Intervention and procedure
In this study, subjects who satisfied the selection criteria were randomly divided into the stable surface group (group A) and unstable surface group (group B).
During the study period, all subjects completed general physical therapy, consisting of a 20-minute hot pack treatment, 20-minute Conventional TENS, characterized by continuous stimulation at high frequencies (80–100 Hz), with wave durations of 50–100 ms and low intensities, and 5-minute ultrasonic treatment (0.8–1 MHz)(21). After patients had undergone general physical therapy, they had performed the lumbar stabilization exercise program. The lumbar stabilization exercise program was consist of elbow-toe, back bridge, side bridge, hand-knee, and curl-up motions.
Both the groups were asked to carry out 5 types of core stability exercises thrice a week for 6 weeks (total of 18 sessions)(22). The intensity of the exercise program was advanced every 2 weeks.
Curl-up: The participant was on the supine position with knees bent and feet flat on the ground. Hands were clasped in back of the head. The subject Slowly lifting the thoracic spine so that the scapulae were off the floor with keeping abdominal muscles draw in. The subjects performed the curl-up both on the floor (stable status) and with a balance cushion (unstable status).
Pelvic bridging: The participant was lying in the supine position with arms out to the side, feet flat on the ground, knees flexed at 90° and toes facing forward. The participant lifted the pelvis to degree hip flexion get zero. The participant carried out the pelvic bridge position on the ground (stable status) and with the feet and trunk on the balance cushion (unstable status).
Prone plank: The participant assumes a prone position on the ground with elbows were below the shoulders and the brachiums were vertical to the ground, while only the toes and forearms were palpating the ground. The participant carried out the prone plank motion on the ground (stable status) and with the forearms and toes on a balance cushion (unstable status).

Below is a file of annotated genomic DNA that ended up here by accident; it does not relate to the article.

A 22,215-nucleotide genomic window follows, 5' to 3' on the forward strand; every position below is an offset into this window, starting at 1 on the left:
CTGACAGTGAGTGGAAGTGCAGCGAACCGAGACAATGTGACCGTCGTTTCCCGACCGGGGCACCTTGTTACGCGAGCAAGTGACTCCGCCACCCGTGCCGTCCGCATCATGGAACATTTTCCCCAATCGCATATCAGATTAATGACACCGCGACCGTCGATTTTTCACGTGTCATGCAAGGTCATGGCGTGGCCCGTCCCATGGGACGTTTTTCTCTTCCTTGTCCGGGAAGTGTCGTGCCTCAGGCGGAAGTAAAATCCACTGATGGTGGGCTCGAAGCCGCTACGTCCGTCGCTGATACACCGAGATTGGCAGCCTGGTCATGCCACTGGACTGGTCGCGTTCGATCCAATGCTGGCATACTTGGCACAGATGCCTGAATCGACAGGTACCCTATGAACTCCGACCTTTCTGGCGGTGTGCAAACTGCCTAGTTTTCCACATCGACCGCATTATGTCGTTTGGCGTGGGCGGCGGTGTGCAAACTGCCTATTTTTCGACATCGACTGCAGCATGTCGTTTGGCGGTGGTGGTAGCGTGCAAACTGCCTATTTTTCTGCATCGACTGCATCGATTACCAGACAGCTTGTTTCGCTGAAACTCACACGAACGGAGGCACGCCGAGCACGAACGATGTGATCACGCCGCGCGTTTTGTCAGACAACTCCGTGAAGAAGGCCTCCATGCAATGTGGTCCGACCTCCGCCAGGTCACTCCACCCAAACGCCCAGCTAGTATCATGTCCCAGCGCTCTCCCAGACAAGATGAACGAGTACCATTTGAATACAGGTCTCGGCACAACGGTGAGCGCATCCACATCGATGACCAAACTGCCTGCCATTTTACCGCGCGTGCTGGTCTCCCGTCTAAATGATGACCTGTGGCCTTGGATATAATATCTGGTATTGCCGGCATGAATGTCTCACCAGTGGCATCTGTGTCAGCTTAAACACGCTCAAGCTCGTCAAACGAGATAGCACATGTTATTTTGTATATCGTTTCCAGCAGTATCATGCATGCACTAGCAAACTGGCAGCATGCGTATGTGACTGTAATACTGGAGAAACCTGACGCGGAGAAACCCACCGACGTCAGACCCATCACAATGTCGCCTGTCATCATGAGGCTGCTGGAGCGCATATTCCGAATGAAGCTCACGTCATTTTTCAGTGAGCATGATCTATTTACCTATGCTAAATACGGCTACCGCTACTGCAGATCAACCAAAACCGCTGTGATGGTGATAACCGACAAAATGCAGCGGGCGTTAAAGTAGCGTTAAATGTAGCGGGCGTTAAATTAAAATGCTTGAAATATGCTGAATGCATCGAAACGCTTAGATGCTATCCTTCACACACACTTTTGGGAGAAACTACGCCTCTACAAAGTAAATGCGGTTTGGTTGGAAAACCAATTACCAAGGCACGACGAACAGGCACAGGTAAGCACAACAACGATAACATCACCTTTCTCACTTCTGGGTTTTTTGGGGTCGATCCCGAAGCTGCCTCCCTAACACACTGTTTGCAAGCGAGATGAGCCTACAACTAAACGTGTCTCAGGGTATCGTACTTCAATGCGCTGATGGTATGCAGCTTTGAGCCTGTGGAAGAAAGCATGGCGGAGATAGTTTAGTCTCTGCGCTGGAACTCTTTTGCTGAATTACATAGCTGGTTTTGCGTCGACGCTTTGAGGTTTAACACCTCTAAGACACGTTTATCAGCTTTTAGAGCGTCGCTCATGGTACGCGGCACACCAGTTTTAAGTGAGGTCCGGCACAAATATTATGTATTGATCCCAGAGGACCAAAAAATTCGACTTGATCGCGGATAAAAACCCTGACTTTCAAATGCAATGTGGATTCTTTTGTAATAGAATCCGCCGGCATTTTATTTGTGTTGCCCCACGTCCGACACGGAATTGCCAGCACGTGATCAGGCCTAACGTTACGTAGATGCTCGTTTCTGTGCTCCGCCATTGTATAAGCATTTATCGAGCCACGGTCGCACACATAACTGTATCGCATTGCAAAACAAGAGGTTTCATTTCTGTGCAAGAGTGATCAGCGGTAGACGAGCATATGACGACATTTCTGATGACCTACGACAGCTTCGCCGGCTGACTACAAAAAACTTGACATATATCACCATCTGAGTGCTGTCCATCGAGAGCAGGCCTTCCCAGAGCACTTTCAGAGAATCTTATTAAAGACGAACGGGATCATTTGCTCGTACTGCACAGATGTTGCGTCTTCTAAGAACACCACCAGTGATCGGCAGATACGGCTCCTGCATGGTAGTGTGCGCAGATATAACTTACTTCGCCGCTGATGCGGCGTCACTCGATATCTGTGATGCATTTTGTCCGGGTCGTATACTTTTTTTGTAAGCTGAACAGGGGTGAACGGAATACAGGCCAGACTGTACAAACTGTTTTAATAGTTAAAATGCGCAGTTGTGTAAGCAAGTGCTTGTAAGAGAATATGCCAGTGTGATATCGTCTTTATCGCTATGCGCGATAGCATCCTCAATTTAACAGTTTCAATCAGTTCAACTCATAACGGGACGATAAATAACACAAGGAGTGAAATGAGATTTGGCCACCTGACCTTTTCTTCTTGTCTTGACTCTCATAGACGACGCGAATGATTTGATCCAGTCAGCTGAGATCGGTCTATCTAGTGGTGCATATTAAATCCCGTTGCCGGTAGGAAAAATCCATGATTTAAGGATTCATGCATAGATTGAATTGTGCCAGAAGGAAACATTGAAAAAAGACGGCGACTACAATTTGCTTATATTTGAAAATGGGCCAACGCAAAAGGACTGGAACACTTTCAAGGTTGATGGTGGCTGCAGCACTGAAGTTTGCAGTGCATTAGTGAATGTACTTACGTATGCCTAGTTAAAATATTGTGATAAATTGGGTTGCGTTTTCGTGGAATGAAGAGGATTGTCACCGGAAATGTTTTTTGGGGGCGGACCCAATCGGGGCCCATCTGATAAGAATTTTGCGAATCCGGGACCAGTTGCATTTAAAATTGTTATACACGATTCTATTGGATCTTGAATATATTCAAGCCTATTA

Side plank: The participant assumes a side plank position with elbow below the shoulder and brachiums vertical to the floor. The participant lift the pelvis off the ground such that that the body aligned in a straight line, supporting points were on elbow and feet. Subjects carried out the side plank on the ground (stable status) and with the elbow and feet on the balance cushion (unstable status).
Bird-Dog: The participants were placed in a quadruped position and were requested them to raise the upper limb directly, whilst concurrently raising the opposite lower limb as well as keep it direct. In this position, participants held their pelvis in a neutral position and also were breathing as normal. Participants performed the bird-dog on the floor (stable status) and with a balance cushion (unstable status).(16, 17, 23).
For the data analysis, SPSS version 23 software was used. The normality of all variables was performed by Shapiro-Wilk test. The demographic characteristics (age, height, weight, pain intensity and oswestry disability index) were not significant differences between the two groups (P > 0.05) (Table1). The independent t-test and Mann-Whitney U test were used to compare the size of the muscles, before and after the trunk stabilization exercises, between the two experimental groups for parametric and nonparametric data, respectively. The paired t-test and Wilcoxon test were used to analyze the muscle size in each group, before and after the trunk stabilization exercises for parametric and nonparametric data, respectively. The statistical significance level was accepted A p-value lower than 0.05.